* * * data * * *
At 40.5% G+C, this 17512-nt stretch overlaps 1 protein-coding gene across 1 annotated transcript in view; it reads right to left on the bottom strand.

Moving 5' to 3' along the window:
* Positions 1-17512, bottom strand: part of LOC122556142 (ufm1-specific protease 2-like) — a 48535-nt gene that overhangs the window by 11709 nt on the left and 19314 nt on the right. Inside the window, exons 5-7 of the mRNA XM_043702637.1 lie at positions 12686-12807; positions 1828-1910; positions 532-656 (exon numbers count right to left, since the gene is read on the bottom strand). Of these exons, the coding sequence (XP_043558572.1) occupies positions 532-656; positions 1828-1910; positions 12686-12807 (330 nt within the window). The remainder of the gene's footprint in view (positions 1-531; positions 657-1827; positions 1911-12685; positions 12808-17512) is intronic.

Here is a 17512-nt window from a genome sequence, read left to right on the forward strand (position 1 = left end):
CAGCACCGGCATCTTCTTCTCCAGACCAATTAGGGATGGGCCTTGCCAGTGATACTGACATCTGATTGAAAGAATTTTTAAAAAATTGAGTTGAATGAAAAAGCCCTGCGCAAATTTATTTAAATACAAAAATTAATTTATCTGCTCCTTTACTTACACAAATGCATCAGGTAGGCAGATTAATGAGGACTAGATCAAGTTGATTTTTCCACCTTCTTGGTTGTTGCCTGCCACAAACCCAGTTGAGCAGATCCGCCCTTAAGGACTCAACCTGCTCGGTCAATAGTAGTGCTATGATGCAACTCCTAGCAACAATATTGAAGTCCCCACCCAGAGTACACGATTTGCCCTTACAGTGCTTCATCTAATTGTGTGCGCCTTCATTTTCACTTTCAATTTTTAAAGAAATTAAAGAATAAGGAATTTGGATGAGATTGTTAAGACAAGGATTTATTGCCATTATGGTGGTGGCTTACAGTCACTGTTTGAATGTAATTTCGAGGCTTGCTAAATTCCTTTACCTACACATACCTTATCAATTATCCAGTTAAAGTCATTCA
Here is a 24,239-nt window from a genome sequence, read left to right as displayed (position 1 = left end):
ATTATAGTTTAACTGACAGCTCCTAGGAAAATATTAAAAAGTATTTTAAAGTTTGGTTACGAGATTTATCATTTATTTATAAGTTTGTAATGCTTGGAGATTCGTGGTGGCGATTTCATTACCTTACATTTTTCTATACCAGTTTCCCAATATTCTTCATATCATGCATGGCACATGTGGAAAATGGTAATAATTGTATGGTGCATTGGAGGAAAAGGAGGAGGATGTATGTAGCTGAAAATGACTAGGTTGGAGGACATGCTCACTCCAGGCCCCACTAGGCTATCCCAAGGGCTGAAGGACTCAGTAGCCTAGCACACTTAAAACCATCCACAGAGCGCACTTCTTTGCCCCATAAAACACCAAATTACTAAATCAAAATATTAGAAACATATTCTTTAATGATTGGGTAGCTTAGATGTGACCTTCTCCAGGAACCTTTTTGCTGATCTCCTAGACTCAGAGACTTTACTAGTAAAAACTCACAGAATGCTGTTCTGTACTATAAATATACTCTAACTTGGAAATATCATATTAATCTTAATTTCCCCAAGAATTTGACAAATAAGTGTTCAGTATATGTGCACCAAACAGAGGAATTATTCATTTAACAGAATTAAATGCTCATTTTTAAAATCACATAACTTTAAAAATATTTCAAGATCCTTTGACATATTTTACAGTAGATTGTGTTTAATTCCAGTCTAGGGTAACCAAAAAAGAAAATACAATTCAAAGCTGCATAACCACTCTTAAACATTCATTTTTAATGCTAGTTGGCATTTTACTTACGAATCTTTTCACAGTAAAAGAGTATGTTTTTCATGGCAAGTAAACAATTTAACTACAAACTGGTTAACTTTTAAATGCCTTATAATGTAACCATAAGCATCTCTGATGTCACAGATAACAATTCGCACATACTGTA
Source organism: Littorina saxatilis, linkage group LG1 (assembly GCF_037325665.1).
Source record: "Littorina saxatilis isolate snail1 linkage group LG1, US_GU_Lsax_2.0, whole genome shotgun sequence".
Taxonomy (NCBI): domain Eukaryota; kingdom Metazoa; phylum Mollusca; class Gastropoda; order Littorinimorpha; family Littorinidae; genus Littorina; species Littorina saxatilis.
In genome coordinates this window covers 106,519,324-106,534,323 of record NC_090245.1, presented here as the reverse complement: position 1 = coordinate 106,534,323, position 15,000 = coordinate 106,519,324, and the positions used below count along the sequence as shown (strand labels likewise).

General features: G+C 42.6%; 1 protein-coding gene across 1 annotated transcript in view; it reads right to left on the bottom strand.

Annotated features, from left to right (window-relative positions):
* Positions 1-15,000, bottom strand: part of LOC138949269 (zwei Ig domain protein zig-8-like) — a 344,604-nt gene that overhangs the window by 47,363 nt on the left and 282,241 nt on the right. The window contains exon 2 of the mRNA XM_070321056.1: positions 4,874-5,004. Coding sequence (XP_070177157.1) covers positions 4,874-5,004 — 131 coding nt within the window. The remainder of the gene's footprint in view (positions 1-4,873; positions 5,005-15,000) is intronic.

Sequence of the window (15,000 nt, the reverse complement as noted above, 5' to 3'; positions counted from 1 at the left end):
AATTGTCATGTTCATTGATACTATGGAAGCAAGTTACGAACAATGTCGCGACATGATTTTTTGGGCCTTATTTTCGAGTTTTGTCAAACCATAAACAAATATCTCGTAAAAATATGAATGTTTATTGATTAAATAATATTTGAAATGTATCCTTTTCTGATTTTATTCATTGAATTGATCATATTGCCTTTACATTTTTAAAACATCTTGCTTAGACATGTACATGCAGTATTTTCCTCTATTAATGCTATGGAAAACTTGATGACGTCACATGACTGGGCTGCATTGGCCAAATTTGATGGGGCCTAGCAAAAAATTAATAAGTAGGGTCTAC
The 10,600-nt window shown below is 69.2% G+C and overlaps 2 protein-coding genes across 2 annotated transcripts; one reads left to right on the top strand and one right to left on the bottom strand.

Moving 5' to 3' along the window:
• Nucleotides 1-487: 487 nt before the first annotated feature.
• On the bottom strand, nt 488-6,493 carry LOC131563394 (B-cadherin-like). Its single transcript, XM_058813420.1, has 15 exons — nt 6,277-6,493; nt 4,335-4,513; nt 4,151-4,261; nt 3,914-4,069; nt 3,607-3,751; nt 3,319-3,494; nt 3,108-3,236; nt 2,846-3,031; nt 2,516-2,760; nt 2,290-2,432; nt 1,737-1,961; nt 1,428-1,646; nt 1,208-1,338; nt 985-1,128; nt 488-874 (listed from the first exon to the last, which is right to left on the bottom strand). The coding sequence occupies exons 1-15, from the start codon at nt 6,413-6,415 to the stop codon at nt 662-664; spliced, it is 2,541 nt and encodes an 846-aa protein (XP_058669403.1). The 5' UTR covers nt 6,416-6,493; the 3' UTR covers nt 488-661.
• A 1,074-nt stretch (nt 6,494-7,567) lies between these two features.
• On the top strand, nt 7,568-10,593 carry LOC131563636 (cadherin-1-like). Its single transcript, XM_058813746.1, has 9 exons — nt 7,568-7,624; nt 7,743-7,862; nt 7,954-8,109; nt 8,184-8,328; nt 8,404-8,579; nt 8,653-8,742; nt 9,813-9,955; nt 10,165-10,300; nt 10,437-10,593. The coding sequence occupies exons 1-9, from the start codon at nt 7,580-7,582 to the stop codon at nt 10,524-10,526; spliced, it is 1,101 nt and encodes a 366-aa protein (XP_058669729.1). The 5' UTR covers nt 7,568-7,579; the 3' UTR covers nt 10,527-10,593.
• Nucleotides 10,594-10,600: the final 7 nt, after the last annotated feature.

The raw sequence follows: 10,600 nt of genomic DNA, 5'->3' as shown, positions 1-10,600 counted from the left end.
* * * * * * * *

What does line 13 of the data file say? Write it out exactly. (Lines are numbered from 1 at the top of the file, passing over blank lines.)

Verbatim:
Annotated features, from left to right (window-relative positions):